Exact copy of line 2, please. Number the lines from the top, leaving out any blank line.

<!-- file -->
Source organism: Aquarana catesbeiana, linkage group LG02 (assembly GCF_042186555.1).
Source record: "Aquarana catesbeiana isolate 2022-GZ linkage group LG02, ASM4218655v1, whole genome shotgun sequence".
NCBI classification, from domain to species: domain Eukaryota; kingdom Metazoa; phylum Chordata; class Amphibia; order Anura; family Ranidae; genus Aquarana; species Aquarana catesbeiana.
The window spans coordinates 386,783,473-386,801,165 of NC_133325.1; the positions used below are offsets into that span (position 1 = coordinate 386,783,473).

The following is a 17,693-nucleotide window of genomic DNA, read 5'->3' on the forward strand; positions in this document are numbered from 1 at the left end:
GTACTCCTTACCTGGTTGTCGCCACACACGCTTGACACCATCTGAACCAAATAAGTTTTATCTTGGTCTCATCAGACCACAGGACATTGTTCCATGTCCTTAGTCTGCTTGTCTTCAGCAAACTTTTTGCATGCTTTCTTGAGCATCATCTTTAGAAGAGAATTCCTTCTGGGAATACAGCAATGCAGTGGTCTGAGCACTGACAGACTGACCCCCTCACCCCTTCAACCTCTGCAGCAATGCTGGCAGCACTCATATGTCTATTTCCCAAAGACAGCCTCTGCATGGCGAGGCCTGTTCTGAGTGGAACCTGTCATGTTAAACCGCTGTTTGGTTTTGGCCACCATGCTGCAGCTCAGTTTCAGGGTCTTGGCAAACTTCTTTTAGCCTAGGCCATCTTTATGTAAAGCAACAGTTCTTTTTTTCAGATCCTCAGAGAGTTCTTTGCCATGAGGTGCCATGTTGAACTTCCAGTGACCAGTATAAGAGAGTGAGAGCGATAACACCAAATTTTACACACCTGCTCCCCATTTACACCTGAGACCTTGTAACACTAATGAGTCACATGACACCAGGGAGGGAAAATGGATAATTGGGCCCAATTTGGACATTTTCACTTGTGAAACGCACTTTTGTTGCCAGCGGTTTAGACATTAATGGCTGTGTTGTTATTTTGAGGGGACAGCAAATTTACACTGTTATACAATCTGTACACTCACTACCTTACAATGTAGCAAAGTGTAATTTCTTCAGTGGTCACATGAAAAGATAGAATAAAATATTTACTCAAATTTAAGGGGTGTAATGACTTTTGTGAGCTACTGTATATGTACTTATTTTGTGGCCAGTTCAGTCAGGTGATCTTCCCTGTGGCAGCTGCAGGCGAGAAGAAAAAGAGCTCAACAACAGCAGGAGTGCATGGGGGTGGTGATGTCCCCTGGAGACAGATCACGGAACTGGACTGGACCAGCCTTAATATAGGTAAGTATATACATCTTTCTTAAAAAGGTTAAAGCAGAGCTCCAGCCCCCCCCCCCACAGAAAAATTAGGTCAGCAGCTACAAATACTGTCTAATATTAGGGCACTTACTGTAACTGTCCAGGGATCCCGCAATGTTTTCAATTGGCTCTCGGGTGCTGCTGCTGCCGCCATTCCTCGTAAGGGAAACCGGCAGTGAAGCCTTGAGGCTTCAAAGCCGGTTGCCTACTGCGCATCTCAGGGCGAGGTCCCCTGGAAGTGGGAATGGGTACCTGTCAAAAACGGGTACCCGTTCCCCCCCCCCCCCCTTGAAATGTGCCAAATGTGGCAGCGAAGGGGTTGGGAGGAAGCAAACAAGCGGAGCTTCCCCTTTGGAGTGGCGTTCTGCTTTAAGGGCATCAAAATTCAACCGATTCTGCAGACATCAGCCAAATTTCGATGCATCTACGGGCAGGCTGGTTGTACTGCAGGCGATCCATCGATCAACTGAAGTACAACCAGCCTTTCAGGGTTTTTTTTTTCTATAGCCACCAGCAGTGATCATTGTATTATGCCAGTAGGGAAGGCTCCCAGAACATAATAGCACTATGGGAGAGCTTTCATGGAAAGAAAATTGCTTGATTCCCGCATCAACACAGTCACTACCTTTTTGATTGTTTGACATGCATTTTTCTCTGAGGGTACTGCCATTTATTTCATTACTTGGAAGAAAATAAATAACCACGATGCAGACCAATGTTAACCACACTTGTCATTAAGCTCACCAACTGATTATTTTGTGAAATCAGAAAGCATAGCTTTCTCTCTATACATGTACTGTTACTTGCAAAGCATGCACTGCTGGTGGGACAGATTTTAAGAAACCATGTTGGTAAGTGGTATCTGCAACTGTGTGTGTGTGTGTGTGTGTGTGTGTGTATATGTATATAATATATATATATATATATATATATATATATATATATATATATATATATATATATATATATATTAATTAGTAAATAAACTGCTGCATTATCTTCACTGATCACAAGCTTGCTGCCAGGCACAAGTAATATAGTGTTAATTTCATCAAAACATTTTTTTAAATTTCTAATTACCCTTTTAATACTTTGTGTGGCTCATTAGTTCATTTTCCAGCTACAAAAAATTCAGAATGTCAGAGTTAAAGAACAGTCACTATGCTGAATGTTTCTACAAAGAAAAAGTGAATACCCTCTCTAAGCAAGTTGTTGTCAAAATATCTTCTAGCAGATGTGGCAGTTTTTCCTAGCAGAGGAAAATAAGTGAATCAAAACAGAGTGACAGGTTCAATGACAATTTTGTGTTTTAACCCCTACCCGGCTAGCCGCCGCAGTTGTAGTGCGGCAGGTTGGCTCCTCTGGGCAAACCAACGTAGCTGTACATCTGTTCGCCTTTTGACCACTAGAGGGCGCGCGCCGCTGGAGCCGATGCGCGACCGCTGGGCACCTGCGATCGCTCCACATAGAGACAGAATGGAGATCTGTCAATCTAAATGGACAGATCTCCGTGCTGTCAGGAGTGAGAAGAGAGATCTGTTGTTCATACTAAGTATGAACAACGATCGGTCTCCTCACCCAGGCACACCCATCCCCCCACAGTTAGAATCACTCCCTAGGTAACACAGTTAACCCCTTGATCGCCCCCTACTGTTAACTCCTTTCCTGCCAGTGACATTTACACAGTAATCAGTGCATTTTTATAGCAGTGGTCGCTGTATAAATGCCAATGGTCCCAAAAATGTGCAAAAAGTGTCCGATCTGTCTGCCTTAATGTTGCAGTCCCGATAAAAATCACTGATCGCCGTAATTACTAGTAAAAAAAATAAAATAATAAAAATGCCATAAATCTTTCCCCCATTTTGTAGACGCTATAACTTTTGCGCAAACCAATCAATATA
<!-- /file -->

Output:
Source record: "Aquarana catesbeiana isolate 2022-GZ linkage group LG02, ASM4218655v1, whole genome shotgun sequence".